It was the sound of the crowd that made me aware of his arrival. Remaining at all times, as the law commands, outside of the town walls, I enjoy my days in silence with the sound of birds as my only company. The only break in my otherwise peaceful existence comes when I hear the shuffle of feet approaching. And, though I know what will follow, I call out, as the law dictates, “Unclean!” And I avert my eyes to avoid seeing the inevitable: the looks of terror or disgust. But I cannot block out the cries filled with equal parts fear and hatred, vitriol and curses for the day of my birth.
Over the years I have undertaken what few measures of defense remain available to me. Moving farther away from town was a defensive measure – yes, it meant removing myself from the relative safety provided by my proximity to others. But any wandering vagrants or even bandits under cover of darkness consistently fled as soon as they heard my warning cries. Yes, wild animals would not heed my warning… I had not yet stooped so low as to ask God for death, but the thought was never far from my mind that a swift death at the claws and teeth of a lion might be the best I could hope for. Especially if my tormentors were right, and my skins was a reflection of the judgment God was raining down on my life. Perhaps asking God for death was not so wise. Who knew what greater judgment might lie ahead of me yet.
It was in the heat of the day that I first heard the crowd’s approach. I was lying in the shade of my home, more a burrow than anything else. The first footsteps crunching in the gravel and sand made me cringe and shrink back against the tree roots. I lay still for a moment, gathering the strength to get up and warn whoever was coming. Not today, I thought. I don’t want to face anyone today.
But in addition to the footsteps, I heard the buzz of voices. More than just a few people coming my way. It was clearly a large group. What are they doing? I wondered. I almost never had “visitors”, passersby that I needed to chase away, and I never ever had large groups of people. I crawled out of my burrow as the first ones came into view. I heaved a sigh of relief as I saw that they weren’t actually headed close enough to me and I wouldn’t need to reveal my presence. I could stay hidden and unnoticed. I turned to crawl back under the branches that formed my door when I heard perhaps the only word that could bring me to a stop.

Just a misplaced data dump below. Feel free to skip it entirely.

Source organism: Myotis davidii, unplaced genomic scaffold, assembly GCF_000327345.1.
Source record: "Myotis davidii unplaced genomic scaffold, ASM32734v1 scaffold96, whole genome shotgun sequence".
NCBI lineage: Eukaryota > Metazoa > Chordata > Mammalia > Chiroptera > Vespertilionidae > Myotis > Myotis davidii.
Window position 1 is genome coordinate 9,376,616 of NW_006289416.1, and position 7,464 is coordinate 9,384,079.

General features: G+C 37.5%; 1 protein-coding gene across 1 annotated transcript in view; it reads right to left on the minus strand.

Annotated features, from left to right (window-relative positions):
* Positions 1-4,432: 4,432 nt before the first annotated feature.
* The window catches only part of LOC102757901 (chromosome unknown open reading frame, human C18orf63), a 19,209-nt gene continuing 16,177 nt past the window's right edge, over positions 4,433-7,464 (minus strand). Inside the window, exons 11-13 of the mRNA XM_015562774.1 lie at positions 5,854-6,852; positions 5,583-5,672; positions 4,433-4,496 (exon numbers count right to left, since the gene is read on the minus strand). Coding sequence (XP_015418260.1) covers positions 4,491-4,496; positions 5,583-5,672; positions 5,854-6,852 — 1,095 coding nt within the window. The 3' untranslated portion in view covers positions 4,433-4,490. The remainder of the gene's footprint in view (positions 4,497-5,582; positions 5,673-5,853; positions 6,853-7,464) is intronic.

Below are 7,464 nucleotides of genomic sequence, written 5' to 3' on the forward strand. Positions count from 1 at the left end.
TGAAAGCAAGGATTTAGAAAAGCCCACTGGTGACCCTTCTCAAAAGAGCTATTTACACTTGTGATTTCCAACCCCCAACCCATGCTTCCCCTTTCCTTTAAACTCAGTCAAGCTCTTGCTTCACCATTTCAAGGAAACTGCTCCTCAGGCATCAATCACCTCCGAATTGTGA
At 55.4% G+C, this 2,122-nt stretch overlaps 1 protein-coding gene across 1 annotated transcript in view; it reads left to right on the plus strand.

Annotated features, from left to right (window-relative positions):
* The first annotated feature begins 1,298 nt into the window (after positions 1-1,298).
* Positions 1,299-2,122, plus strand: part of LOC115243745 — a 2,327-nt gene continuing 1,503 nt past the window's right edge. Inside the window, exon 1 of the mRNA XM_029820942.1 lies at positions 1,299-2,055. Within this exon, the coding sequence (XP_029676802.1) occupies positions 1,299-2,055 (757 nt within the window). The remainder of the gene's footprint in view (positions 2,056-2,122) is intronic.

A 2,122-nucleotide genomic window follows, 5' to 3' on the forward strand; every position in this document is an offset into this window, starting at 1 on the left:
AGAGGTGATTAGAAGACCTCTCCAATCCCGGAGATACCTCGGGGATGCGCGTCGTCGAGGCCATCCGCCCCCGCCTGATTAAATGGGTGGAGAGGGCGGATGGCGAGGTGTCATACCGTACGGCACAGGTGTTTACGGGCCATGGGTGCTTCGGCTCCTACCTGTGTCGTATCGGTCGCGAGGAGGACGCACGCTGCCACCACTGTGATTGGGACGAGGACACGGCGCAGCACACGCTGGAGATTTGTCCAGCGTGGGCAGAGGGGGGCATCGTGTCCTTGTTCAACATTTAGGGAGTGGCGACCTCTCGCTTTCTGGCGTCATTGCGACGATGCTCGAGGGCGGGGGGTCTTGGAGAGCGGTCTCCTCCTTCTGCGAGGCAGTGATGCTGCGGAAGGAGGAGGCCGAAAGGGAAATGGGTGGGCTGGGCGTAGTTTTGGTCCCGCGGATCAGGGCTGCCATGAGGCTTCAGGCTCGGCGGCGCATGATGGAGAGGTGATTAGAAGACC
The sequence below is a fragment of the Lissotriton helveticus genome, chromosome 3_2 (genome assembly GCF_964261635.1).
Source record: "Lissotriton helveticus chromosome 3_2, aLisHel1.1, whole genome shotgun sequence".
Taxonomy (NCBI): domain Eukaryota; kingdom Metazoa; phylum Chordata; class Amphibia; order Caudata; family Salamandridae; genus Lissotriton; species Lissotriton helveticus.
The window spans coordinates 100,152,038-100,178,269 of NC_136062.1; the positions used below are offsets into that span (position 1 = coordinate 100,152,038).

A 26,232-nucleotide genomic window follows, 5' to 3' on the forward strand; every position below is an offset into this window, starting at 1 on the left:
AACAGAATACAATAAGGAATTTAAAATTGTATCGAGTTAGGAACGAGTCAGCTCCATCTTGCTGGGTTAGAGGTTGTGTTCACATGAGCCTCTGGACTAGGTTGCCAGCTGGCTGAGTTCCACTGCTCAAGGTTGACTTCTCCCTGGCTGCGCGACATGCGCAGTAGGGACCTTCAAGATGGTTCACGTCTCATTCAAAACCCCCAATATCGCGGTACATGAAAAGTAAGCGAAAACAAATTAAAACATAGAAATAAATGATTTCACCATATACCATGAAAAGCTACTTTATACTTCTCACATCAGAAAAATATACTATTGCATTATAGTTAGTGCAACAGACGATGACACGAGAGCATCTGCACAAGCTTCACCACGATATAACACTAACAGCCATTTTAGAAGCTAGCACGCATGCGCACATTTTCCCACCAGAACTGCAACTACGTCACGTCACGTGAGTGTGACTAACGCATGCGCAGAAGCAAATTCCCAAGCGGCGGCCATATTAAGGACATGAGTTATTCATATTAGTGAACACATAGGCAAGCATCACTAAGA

It rolled off the lips of some of the crowd nearest to me, carried to me on the breeze. The sound of the name buzzed around my head as if it were a bee and made me pause, one knee on the ground, one hand still holding up the branch. Jesus. Even I had heard his name before, heard of this man who preached and taught from the deck of a boat and the dais of a synagogue in equal measure. Who declared himself the fulfillment of the prophecy of Isaiah. Who, it was said, had gone to the house of a fisherman and healed the man’s mother-in-law. Who had even cast demons out of people.
The second the idea flashed into my mind, I knew I would do it. Knew it was worth all the risk to ask this man for help. If he was who he said he was, then he was the only person who would be able to help me.
Before I could second guess my decision, before thinking too much stopped me in my tracks, I turned on my heel and marched down the gentle slope toward the crowd. I heard bits of conversations as I neared them. “…heard that he was baptized by John…” “… but he didn’t stay and talk to the Pharisees…” “… but then they caught so many fish that the boat almost sank…” Years of avoiding people was an ingrained habit, but I was not about to let this opportunity pass me by, and I marched directly into the crowd, weaving through people, aiming for the man at the front, talking with the people closest to him as he walked. I could catch the occasional glimpse of the teacher as the crowd shifted – his robe, his hair, his friendly laugh as the man nearest him said something apparently funny.
It was the sudden gasp of a woman as I passed by her that broke my focus on the man ahead. I turned and looked at her as her eyes flitted from my ragged clothing to my dirty hair, landing on the rough red skin of my hands and arms and face. Her eyes bulged out and her lips moved for a moment, but her mouth made no sound. “Un… un…” she gasped, finally taking in a deep breath and crying out in a piercing, shrill voice. “Unclean!” She lifted a trembling finger to point at me, even as she backed away, lifting her headscarf to cover her mouth.
The crowd around us gasped in equal measure and backed away. In a split second I had to decide whether to flee or continue marching forward, and the crowd helped me make my decision as they backed away and made space for me to keep moving forward through them. I lifted my chin, straightened my spine, and marched on.
The woman’s cries were picked up by others as I moved, each person in turn gasping and shrinking back. Hisses and jeers met my ears, but I marched on, resolute. I would let nothing get in the way of my goal. I was almost there, almost within reach of the teacher when the first stone hit me, square in the back. Instinctively I ducked, curling my arms around my head as if that would protect me. More stones pelted me, their sharp edges piercing and scraping. I fell to the ground and closed my eyes, hearing some skitter by and rolling around in the dust.